It was a meeting arranged by the Vaishnava Sabha, Bangalore to felicitate high performing students
belonging to the Srivaishnava community of Karnataka . As we were members of the community, it had
been decided to felicitate me too for having secured the first rank in the M. Pharm course of Goa
University. That I had been born, brought up and educated in a place other than Karnataka made no
community were present as were close and extended family. I couldn’t recognize many people because
our interactions were restricted to the few days when we came to Bangalore or our native village –
Ramanathapura – for the summer vacations. But there were many people who knew me as “Goa
Ramanna’s daughter” or “Mani’s daughter” or “Hulikal Engineer’s granddaughter”. My father – Rama
Iyengar, a geologist – was identified by the state to which he had migrated years ago after gaining
employment in the Salgaocar mines. Mani was the name by which my mother – officially Seethalakshmi
– was known; her father, who hailed from the village of Hulikal was the engineer who had got his degree
in engineering during the ancient age of the 1920s and a revered (even if slightly feared and known-to-
think they started with the 10th Std students, then the 12th Std students and finally, the college-level
students. I can’t really remember many things because I had no idea then that I’d be blogging about it
someday, 18 years later. As the prizes were given away, the students receiving it were asked to say a
few words and share the secret of their success.
chaste Kannada. I, who was the oldest of the group at 24 years, didn’t know the language well enough to
converse without faltering, forget about giving an extempore thank-you speech. At home, we spoke a
dialect that’s typical to Hassan Iyengars – it’s a mixture of words derived from Tamizh and Kannada, yet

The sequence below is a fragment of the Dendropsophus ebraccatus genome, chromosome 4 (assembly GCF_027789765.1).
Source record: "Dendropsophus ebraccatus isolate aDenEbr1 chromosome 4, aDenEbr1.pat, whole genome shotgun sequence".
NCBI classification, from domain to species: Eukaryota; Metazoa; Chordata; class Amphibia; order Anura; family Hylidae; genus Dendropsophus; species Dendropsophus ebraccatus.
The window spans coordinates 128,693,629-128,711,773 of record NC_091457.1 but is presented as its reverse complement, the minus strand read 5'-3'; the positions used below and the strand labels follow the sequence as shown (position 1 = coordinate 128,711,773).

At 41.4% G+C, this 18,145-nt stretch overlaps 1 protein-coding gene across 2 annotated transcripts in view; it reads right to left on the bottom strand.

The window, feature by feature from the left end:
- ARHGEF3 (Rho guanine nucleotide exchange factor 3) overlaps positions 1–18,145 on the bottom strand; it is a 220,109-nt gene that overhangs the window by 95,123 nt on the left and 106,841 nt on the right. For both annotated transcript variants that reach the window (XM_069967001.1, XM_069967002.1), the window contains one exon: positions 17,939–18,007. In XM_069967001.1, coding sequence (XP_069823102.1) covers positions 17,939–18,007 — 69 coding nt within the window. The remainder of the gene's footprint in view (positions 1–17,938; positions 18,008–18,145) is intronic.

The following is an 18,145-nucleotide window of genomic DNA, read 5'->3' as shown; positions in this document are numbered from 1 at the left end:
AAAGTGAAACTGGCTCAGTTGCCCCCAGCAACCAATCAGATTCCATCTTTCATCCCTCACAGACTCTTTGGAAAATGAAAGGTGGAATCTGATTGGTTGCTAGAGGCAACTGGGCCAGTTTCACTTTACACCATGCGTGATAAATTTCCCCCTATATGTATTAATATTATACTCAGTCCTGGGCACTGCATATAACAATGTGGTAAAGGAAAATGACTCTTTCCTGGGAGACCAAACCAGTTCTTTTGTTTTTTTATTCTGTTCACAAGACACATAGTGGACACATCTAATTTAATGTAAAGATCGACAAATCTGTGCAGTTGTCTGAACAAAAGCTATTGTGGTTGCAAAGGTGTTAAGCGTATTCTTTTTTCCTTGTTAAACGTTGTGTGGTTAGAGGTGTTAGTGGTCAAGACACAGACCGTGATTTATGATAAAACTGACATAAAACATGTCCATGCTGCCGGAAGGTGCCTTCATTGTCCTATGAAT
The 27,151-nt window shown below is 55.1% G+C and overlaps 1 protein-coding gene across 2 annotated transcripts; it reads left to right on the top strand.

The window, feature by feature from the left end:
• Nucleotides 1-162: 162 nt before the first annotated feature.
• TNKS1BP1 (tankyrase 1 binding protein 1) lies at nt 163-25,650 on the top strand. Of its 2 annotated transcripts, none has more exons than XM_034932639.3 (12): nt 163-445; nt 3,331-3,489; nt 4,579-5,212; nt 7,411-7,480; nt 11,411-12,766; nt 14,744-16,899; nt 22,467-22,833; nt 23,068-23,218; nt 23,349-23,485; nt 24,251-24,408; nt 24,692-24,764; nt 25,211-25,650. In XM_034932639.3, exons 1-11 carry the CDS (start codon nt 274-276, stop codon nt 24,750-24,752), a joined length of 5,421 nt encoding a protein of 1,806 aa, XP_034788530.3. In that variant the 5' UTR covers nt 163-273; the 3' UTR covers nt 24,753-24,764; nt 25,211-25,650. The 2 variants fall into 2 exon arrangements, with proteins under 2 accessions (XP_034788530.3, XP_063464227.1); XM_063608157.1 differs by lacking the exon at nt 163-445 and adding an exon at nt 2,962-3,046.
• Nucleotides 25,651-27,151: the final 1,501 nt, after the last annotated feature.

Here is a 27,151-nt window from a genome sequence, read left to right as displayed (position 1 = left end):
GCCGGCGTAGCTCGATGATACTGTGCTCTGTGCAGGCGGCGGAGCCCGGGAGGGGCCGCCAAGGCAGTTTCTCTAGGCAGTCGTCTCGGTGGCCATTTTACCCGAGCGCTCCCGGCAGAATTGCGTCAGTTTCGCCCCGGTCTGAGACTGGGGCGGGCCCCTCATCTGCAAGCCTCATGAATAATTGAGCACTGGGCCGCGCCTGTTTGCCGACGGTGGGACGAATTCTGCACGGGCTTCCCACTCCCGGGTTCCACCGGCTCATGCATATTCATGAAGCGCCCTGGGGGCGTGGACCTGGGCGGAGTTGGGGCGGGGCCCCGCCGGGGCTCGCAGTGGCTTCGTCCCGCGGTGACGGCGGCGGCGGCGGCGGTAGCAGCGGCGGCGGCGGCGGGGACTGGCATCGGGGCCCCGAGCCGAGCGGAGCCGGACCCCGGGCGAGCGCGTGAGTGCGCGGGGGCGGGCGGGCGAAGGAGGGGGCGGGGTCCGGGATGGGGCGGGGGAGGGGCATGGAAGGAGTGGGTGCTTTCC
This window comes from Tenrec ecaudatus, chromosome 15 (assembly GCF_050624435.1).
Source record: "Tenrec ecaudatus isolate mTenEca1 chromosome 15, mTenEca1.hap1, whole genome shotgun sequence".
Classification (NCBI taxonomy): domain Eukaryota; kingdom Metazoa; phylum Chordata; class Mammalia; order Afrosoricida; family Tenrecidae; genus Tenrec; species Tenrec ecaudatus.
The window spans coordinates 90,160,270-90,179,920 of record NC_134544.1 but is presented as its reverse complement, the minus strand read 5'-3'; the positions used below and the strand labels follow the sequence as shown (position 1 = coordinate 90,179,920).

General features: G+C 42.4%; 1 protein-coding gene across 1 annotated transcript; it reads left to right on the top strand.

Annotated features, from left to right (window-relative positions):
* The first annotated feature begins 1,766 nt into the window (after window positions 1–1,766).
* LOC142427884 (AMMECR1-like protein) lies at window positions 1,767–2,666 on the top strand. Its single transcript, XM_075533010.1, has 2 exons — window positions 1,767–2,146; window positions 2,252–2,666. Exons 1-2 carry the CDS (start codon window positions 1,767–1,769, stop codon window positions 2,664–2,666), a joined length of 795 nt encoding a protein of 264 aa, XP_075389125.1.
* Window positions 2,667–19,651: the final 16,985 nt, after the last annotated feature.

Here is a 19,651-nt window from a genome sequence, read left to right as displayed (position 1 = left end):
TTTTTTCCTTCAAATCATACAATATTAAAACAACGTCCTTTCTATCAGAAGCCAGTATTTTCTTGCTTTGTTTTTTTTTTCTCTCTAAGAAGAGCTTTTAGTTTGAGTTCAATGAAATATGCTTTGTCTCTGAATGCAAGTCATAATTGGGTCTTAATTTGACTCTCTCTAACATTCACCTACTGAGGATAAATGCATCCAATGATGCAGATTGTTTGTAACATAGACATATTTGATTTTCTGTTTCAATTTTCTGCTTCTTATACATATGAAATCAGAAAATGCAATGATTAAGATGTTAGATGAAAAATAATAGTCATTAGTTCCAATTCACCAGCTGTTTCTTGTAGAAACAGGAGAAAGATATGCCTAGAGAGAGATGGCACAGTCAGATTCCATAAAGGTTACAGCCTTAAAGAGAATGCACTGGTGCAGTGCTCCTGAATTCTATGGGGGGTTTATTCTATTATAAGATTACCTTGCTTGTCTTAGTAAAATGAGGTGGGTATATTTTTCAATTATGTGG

so remarkably modified that people speaking those languages would never understand a word of what
is being said, even sounding sometimes like garbled Tulu. This language does not have a script, the
people who speak it do all their formal, written communication in Kannada. The little Kannada I knew
had been picked up from conversation with my Bangalore-based niece and nephew whenever they
came to Goa for their vacations.
Kannada and apologizing for not knowing it well.
holding forth on how I owed my success to the values sown by my parents, God’s blessings and the
outcome of chanting God’s name constantly.
stunned, then they laughed, and by the end of the speech they were beaming with joy.
For, in speaking on a public platform in that language, I had given it a legitimacy that they themselves
The Tamilians, of course, call us “Bread Iyengars” because this community is famous for the bakeries
they establish and run even in the state of Tamil Nadu. But what people don’t realize is that there are
nuances – dialects within the dialect, so to say – that cause differences in language between Hassan
Iyengars, Mandyam Iyengars, Keelnaat Iyengars, Hebbar Iyengars, Melkote Iyengars, Kalkunte Iyengars
caused by the different dialects, the community has got around to using Kannada for all interactions.
Indeed, many people, even in their homes, have switched over to Kannada and the younger generations
are not as familiar with the native dialect.
|Illustration by Bindia Thapar|